Tara Moss, author of The Fictional Woman, labels John Purcell (literally)

by |May 16, 2014

Tara Moss has always been a great friend to Booktopia, so for her latest visit we wanted to do something for her. Taking inspiration from her first work of non-fiction The Fictional Woman, Tara and Booktopia’s John Purcell discussed the labels that dominate all of our lives, and in the vein of the amazing cover for The Fictional Woman, Tara drew John’s labels on him for all to see.

John Purcell’s review of Tara’s new book, The Fictional Woman: I am reading this book now. It is much more than a memoir, Tara takes on the many issues facing women today. From equality in the workplace to motherhood, from the place of advertising in our lives today to the way we tell each other stories, this is a book which needs to be read by men and women. Well written, clearly argued, informative, powerful and thought provoking. Forget everything you thought you knew about Tara Moss, with The Fictional Woman, Tara sets the record straight and takes her place as one of our generations great commentators.

Check out our behind the scenes video of the shoot:

The Fictional Woman

by Tara Moss

Tara Moss has worn many labels in her time, including ‘author’, ‘model’, ‘gold-digger’, ‘commentator’, ‘inspiration’, ‘dumb blonde’, ‘feminist’ and ‘mother’, among many others.

Now, in her first work of non-fiction, she blends memoir and social analysis to examine the common fictions about women. She traces key moments in her life – from small-town tomboy in Canada, to international fashion model in the 90s, to bestselling author taking a polygraph test in 2002 to prove she writes her own work – and weaves her own experiences into a broader look at everyday sexism and issues surrounding the underrepresentation of women, modern motherhood, body image and the portrayal of women in politics, entertainment, advertising and the media.

Deeply personal and revealing, this is more than just Tara Moss’s own story. At once insightful, challenging and entertaining, she asks how we can change the old fictions, one woman at a time.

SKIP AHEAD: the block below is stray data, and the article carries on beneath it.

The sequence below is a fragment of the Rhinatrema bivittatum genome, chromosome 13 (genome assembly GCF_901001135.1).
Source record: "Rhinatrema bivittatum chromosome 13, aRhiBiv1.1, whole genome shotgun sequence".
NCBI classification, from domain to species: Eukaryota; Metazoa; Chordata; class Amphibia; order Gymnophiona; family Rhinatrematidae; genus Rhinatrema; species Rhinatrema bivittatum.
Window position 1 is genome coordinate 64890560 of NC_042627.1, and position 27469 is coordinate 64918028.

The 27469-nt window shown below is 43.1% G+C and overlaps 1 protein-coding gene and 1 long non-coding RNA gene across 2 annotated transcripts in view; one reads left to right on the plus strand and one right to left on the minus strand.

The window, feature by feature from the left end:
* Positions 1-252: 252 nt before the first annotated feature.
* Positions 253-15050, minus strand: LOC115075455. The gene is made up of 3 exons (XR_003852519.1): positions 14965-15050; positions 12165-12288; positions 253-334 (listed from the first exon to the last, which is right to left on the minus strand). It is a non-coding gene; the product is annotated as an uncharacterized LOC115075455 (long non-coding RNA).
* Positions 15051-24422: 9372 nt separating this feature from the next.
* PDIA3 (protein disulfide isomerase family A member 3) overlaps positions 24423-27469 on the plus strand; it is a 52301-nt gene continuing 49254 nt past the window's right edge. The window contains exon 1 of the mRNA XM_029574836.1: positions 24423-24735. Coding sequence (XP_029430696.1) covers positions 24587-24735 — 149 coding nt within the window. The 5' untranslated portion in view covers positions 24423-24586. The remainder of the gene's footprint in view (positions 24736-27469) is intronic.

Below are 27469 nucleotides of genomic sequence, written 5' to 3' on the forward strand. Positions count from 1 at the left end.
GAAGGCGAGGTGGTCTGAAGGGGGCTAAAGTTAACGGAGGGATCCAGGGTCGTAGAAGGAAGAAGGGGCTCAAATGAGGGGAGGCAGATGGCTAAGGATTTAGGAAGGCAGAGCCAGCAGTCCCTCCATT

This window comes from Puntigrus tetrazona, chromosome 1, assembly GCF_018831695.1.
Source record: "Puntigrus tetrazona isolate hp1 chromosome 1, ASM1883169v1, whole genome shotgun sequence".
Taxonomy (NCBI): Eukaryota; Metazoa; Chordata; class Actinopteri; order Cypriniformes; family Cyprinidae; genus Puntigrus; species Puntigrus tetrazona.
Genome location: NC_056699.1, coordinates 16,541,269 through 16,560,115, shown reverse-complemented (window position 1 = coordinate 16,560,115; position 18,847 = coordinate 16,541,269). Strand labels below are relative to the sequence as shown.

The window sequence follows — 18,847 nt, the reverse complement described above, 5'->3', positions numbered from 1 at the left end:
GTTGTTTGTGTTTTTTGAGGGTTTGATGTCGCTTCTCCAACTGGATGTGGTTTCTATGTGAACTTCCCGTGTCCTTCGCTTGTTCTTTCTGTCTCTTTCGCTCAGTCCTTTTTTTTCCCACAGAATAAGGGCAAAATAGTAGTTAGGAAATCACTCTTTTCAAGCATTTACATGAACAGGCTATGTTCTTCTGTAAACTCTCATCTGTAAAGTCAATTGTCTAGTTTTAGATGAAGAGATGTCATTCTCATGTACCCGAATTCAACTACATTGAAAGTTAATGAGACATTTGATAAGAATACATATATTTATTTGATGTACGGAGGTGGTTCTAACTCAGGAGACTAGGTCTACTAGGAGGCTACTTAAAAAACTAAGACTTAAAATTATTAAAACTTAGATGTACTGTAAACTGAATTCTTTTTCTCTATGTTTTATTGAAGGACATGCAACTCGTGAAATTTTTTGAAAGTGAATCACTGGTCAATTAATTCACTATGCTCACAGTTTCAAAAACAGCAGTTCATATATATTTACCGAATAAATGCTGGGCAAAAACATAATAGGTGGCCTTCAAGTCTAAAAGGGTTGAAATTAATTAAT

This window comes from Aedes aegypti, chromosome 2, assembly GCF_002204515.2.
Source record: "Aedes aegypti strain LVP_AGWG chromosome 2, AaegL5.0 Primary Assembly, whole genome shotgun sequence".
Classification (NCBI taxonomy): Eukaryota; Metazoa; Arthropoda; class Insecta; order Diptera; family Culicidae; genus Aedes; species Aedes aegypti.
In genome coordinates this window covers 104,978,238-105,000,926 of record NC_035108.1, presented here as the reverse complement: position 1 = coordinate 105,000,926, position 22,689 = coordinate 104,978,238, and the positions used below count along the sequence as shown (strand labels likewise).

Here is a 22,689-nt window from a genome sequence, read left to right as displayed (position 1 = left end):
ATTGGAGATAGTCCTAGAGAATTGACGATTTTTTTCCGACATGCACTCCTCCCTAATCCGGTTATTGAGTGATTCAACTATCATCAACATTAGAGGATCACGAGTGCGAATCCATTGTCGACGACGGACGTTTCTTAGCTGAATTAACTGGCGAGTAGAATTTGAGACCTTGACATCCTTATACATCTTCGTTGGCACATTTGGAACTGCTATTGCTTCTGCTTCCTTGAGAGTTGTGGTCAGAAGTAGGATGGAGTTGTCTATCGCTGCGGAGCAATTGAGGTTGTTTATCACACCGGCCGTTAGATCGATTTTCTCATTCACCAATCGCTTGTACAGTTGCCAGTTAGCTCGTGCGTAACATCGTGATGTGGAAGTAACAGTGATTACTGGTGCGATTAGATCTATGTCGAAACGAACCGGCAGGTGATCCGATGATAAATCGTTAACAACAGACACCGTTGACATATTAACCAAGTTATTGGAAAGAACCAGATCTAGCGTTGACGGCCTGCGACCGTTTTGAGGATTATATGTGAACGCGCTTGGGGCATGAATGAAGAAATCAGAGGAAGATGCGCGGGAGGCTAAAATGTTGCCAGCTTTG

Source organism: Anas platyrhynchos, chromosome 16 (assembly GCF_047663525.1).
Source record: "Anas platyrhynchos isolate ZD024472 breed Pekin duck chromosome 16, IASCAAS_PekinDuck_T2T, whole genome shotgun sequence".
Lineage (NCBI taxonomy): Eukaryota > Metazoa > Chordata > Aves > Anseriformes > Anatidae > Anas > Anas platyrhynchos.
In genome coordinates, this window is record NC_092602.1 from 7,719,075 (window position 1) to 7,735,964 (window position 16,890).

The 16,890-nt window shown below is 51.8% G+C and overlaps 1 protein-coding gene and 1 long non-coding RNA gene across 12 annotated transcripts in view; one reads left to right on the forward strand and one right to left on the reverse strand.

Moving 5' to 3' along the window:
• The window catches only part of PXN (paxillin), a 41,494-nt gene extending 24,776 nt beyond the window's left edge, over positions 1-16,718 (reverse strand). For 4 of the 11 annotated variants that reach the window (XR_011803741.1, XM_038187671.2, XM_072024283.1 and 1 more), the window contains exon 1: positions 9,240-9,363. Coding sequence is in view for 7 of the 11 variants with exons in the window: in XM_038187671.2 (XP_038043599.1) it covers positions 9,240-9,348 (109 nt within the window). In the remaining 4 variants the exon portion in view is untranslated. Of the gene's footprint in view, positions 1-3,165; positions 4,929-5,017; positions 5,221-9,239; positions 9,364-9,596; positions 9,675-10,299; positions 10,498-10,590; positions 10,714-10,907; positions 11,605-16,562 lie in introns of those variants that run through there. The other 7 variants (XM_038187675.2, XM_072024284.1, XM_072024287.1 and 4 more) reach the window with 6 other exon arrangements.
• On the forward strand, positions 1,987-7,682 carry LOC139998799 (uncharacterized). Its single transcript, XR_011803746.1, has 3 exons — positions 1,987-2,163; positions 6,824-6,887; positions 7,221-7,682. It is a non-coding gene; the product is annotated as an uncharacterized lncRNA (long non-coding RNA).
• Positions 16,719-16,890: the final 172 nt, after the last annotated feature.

Grab a copy of The Fictional Woman here

From the SMH: Tara Moss: ‘I kept the story locked up in me for 20 years’

The Fictional WomanA few things Tara Moss has done recently: finished writing her 10th book, broken news about the alleged murder of an asylum seeker on Manus Island, worked as an ambassador for UNICEF, spoken publicly about feminism, children’s rights and breastfeeding, promoted her best-selling crime fiction in Spain, celebrated her 40th birthday, researched her doctoral thesis and put on a snake show at her daughter’s third birthday party. So she’s a little tired of being described as a model who – amazingly! – writes books, and sometimes as a bimbo, a whore or worse. She’s almost as impatient with admirers who see her as a perfect vision of success, beauty and happiness. Enough with superficial labels.

Determined as I am to avoid them, it is hard not to take a sharp breath as Moss emerges from her sprawling weatherboard house in the Blue Mountains west of Sydney; a long-limbed, ageless Amazon in jeans, boots and black camisole, a peacock feather tattooed on her arm, her red lips and nails neon warning signs in the misty rain. Read Literary Editor of The Sydney Morning Herald, Susan Wyndham’s full interview with Tara Moss here

This slideshow requires JavaScript.

Grab a copy of The Fictional Woman here

1 Comment Share:

About the Contributor

Andrew Cattanach is a regular contributor to The Booktopia Blog. He has been shortlisted for The Age Short Story Prize and was named a finalist for the 2015 Young Bookseller of the Year Award. He enjoys reading, writing and sleeping, though finds it difficult to do them all at once.

Follow Andrew: Twitter


  • Nina Jaffe

    June 1, 2014 at 10:26 am

    While Tara Moss makes some valid points (albeit not original ones) in The Fictional Woman, they are repeated over and over again, interspersed with the reminder that she is more than just a model and that she has taken a polygraph to prove she writes her own books.
    The Fictional Woman takes us to new levels of shallowness and inanity, under the banner of feminism.

Leave a Reply

Your email address will not be published. Required fields are marked *